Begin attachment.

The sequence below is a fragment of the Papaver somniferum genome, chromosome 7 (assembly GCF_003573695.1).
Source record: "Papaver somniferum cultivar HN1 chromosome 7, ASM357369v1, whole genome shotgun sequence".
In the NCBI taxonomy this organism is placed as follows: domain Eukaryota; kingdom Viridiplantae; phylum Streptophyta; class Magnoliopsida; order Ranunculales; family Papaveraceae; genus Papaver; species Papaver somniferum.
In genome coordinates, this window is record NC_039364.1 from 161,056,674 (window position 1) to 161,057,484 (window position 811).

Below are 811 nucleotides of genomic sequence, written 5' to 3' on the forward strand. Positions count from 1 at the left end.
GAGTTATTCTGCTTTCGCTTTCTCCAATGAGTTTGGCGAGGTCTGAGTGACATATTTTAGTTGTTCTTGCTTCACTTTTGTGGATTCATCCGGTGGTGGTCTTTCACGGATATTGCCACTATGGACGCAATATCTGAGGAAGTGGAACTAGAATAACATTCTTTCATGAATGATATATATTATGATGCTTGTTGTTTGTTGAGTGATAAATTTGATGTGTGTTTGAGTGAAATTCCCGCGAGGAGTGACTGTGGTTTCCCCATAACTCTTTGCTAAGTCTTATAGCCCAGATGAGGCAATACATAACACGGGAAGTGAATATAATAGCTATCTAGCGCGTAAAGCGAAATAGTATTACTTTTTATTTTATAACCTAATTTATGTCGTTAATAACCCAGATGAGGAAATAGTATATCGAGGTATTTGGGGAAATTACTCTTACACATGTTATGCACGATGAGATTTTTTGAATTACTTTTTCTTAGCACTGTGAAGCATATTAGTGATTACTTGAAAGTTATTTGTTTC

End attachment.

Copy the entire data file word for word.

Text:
The sequence below is a fragment of the Papaver somniferum genome, chromosome 7 (assembly GCF_003573695.1).
Source record: "Papaver somniferum cultivar HN1 chromosome 7, ASM357369v1, whole genome shotgun sequence".
In the NCBI taxonomy this organism is placed as follows: domain Eukaryota; kingdom Viridiplantae; phylum Streptophyta; class Magnoliopsida; order Ranunculales; family Papaveraceae; genus Papaver; species Papaver somniferum.
In genome coordinates, this window is record NC_039364.1 from 161,056,674 (window position 1) to 161,057,484 (window position 811).

Below are 811 nucleotides of genomic sequence, written 5' to 3' on the forward strand. Positions count from 1 at the left end.
GAGTTATTCTGCTTTCGCTTTCTCCAATGAGTTTGGCGAGGTCTGAGTGACATATTTTAGTTGTTCTTGCTTCACTTTTGTGGATTCATCCGGTGGTGGTCTTTCACGGATATTGCCACTATGGACGCAATATCTGAGGAAGTGGAACTAGAATAACATTCTTTCATGAATGATATATATTATGATGCTTGTTGTTTGTTGAGTGATAAATTTGATGTGTGTTTGAGTGAAATTCCCGCGAGGAGTGACTGTGGTTTCCCCATAACTCTTTGCTAAGTCTTATAGCCCAGATGAGGCAATACATAACACGGGAAGTGAATATAATAGCTATCTAGCGCGTAAAGCGAAATAGTATTACTTTTTATTTTATAACCTAATTTATGTCGTTAATAACCCAGATGAGGAAATAGTATATCGAGGTATTTGGGGAAATTACTCTTACACATGTTATGCACGATGAGATTTTTTGAATTACTTTTTCTTAGCACTGTGAAGCATATTAGTGATTACTTGAAAGTTATTTGTTTC